These are images taken with different filters by the wide field camera, and I noted in an Excel file some information on each image, most importantly which filter was used.  Both the narrow and wide CCD on Cassini operate with two filter wheels, hence each image will always list two filters.  For those surprised at the rather “small” 1 mega-pixel camera, keep in mind the spacecraft was launched nearly 20 years ago, and development started in the 1980s.

There is a very detailed document on how to use, calibrate and process the images found at the following link.  But for what I wanted (quick processing) I only needed to find out which filters were the closest to an RGB setup.

Cassini ISS Broadband Filters

Cassini ISS Broadband Filters

Luckily this is well documented, and found them with the BL1, RED and GRN filters.

The image below is a quick addition of those 3 respective images assigned to red, green and blue channels.  The resulting image would be somewhat near the real colours, but I did not take any time to calibrate, hence they are probably a little off…

Saturn with normal RGB assignment (close to real colours)
Saturn with normal RGB assignment (close to real colours)

I also decided to try something that would provide a little more contrast and dive a little into the atmosphere and went with a IR-Red-Blue for RGB assignment by using a one of the narrow-band filters.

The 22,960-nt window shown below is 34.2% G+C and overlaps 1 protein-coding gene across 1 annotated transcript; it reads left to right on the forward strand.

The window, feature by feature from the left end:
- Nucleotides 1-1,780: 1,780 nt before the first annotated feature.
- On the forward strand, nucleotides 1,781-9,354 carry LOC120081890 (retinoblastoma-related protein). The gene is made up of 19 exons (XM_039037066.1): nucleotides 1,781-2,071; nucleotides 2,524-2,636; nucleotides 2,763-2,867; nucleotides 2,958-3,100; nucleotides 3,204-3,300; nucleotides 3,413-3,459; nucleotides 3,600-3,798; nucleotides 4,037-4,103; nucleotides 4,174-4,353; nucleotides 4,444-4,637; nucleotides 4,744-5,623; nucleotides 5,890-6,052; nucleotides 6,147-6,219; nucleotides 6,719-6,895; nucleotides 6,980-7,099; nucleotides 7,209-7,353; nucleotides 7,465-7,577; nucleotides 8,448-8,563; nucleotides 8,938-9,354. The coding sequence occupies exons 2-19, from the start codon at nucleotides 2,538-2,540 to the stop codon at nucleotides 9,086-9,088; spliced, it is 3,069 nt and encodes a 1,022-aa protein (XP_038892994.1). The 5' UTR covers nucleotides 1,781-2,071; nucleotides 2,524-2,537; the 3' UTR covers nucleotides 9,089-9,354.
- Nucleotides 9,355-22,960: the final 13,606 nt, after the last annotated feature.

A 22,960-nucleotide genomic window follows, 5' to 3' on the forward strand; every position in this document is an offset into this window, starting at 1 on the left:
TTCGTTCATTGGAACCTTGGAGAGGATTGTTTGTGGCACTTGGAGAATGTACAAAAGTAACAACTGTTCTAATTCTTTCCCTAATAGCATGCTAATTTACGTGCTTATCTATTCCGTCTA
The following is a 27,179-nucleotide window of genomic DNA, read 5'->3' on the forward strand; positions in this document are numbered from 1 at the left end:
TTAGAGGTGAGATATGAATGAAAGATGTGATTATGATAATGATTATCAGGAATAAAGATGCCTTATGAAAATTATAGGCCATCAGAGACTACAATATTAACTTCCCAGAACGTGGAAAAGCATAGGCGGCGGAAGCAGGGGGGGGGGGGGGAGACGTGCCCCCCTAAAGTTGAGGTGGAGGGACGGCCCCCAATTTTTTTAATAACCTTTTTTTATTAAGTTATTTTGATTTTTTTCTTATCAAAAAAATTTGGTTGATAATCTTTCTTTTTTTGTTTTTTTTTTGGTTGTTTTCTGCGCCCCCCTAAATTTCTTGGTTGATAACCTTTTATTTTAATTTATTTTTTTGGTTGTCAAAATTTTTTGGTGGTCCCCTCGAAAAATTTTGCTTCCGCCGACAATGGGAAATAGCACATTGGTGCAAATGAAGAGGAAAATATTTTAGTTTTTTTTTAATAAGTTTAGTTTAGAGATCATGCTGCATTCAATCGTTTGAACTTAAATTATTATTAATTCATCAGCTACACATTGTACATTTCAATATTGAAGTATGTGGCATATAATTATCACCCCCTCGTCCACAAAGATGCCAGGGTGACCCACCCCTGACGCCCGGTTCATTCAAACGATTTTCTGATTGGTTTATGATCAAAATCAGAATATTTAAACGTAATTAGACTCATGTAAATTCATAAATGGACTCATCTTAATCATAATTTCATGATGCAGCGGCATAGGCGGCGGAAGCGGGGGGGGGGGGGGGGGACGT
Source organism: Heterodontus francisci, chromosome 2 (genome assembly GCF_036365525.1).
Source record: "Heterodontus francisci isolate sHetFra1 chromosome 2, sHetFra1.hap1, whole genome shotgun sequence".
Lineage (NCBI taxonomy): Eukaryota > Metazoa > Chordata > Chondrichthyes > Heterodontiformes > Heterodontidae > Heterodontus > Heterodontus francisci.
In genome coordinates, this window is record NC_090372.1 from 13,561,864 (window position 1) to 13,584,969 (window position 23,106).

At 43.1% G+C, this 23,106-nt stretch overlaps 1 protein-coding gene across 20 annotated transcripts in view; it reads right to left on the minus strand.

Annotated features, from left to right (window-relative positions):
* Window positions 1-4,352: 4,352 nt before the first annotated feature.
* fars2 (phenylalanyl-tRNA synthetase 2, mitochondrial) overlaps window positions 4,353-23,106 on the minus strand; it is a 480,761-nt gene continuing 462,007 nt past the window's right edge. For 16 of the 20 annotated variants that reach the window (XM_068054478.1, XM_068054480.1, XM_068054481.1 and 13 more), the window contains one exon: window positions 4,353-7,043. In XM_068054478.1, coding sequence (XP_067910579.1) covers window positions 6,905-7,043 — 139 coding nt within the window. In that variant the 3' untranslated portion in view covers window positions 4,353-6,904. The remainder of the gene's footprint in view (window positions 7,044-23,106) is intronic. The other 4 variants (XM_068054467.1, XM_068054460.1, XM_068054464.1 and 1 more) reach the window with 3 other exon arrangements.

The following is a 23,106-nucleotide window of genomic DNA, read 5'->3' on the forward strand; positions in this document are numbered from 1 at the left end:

Cassini ISS Narrow Band Filters

Cassini ISS Narrow Band Filters

Saturn with IR, Red and Blue for RGB assignment

Saturn with IR, Red and Blue for RGB assignment

Both images above have not be calibrated, stretch or adjusted other than combine the raw images from Cassini.

The NASA/JPL site even has a section for amateurs to submit their photos and host a gallery to see what others have done.

Cassini NASA/JPL site
Cassini Imaging Science Subsystem (ISS) Data User Guide

DeepSkyStacker – Faster and Better Results (updated)

Tried DeepSkyStacker and I think I’ve found a better and faster way of processing my images.

I had been using IRIS for the better part of the last 6 years, and I remember how impress I was at the results compared to the early versions of Registax for deep sky images.  While  IRIS is quite manual and command-line based, it nevertheless got the job done and allowed me to experiment with different methods.  But now, I decided it was time to move on to something a little modern.  I looked at what others were using, and came across DeepSkyStacker.